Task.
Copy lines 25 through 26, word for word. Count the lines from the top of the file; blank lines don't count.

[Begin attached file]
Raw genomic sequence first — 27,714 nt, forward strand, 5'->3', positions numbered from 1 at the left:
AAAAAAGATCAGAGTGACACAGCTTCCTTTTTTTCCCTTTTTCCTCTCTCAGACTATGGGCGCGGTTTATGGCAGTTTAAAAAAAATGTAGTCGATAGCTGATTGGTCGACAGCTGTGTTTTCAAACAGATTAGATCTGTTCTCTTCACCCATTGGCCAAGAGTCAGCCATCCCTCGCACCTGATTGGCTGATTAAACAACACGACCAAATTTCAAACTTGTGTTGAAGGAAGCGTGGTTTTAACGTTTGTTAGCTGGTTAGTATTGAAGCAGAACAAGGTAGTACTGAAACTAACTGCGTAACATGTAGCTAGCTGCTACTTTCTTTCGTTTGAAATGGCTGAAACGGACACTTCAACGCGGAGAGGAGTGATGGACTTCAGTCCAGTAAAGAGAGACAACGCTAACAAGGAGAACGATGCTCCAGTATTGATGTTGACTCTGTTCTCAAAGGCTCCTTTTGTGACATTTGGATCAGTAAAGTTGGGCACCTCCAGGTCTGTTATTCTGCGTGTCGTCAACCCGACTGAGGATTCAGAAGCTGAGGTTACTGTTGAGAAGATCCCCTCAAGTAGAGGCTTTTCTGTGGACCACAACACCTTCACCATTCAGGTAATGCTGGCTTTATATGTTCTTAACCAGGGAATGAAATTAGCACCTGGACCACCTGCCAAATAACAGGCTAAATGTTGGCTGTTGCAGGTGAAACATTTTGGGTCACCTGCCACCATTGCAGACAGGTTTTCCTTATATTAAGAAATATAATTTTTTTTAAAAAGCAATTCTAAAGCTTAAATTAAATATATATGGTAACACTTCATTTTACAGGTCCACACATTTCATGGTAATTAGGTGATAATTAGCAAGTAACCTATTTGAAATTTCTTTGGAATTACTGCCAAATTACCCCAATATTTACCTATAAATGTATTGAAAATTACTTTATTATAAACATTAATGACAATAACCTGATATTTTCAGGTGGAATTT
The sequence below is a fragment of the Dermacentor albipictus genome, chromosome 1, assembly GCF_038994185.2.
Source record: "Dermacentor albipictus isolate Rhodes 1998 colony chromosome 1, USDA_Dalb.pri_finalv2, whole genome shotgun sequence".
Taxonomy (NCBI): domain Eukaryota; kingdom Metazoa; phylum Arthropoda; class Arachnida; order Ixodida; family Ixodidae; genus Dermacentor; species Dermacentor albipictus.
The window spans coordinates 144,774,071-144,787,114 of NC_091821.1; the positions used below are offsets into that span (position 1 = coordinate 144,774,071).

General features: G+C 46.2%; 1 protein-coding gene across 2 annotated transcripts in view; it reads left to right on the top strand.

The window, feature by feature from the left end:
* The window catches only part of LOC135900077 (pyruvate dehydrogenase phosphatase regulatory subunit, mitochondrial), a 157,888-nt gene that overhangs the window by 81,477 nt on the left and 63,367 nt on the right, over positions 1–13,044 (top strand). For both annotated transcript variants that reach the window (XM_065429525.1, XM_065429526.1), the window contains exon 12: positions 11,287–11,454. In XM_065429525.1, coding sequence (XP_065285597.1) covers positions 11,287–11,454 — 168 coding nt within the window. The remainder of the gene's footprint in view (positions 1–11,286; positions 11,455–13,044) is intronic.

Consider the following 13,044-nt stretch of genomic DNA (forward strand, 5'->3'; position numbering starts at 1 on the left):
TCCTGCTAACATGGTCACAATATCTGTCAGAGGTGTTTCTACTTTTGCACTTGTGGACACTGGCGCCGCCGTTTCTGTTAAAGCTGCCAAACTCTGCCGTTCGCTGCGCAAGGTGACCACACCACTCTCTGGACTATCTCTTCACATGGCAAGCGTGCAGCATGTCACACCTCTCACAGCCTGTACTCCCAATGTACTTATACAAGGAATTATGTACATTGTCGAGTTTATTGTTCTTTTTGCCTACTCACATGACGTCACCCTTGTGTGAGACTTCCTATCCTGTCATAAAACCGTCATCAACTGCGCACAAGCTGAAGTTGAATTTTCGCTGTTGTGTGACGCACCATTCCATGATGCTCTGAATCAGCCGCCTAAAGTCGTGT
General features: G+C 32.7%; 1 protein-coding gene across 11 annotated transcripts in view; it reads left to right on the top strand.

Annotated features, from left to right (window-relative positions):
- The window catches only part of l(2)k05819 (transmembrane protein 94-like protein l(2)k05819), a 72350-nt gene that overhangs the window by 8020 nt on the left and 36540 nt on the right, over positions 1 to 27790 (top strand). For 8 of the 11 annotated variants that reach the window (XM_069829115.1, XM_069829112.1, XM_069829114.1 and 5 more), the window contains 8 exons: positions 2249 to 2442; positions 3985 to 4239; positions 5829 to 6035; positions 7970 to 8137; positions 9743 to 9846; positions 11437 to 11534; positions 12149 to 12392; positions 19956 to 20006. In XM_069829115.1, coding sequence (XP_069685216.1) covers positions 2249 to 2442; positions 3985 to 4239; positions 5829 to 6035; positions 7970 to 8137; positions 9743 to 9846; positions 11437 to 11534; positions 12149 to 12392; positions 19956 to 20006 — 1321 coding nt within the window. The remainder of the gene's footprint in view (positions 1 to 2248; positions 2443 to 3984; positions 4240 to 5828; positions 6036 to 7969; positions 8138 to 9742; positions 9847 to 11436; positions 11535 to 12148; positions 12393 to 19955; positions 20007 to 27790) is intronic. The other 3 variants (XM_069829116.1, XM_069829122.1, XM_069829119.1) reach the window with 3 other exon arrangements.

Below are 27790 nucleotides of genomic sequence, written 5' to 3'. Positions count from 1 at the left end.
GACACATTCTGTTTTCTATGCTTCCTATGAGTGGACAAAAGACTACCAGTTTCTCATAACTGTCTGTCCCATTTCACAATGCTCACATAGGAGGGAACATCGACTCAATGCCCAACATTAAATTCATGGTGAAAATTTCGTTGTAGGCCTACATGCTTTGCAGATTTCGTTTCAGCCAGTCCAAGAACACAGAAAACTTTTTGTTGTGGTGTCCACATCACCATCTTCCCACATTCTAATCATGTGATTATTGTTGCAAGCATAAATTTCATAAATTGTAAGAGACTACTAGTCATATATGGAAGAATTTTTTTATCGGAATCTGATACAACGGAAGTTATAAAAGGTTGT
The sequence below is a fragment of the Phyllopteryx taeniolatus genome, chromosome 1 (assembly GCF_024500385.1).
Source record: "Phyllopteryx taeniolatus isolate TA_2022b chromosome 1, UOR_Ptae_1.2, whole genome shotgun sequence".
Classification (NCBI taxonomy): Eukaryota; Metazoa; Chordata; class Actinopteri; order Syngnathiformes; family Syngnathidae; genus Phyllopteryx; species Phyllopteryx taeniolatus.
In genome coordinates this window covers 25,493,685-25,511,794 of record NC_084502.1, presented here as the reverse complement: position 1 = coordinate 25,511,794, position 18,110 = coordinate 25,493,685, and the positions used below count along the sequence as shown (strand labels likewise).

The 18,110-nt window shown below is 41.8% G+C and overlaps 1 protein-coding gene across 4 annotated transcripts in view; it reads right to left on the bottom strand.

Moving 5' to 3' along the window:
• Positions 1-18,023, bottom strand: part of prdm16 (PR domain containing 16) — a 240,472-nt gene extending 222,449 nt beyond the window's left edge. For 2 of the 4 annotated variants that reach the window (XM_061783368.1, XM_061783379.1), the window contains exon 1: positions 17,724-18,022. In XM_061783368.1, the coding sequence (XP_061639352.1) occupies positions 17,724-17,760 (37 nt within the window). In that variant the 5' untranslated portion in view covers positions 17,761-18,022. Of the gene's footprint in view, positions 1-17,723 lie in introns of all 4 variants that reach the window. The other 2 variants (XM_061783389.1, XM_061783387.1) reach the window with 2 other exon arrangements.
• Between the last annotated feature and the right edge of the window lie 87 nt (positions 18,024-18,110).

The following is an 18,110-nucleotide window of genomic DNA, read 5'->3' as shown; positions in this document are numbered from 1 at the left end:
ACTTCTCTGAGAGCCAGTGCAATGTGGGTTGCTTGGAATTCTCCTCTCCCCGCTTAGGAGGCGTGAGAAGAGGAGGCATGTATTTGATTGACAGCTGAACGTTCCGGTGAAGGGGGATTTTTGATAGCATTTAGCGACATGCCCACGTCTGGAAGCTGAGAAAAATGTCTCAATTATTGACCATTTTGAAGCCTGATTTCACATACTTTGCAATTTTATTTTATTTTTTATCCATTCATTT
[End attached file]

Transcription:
The following is an 18,110-nucleotide window of genomic DNA, read 5'->3' as shown; positions in this document are numbered from 1 at the left end:
ACTTCTCTGAGAGCCAGTGCAATGTGGGTTGCTTGGAATTCTCCTCTCCCCGCTTAGGAGGCGTGAGAAGAGGAGGCATGTATTTGATTGACAGCTGAACGTTCCGGTGAAGGGGGATTTTTGATAGCATTTAGCGACATGCCCACGTCTGGAAGCTGAGAAAAATGTCTCAATTATTGACCATTTTGAAGCCTGATTTCACATACTTTGCAATTTTATTTTATTTTTTATCCATTCATTT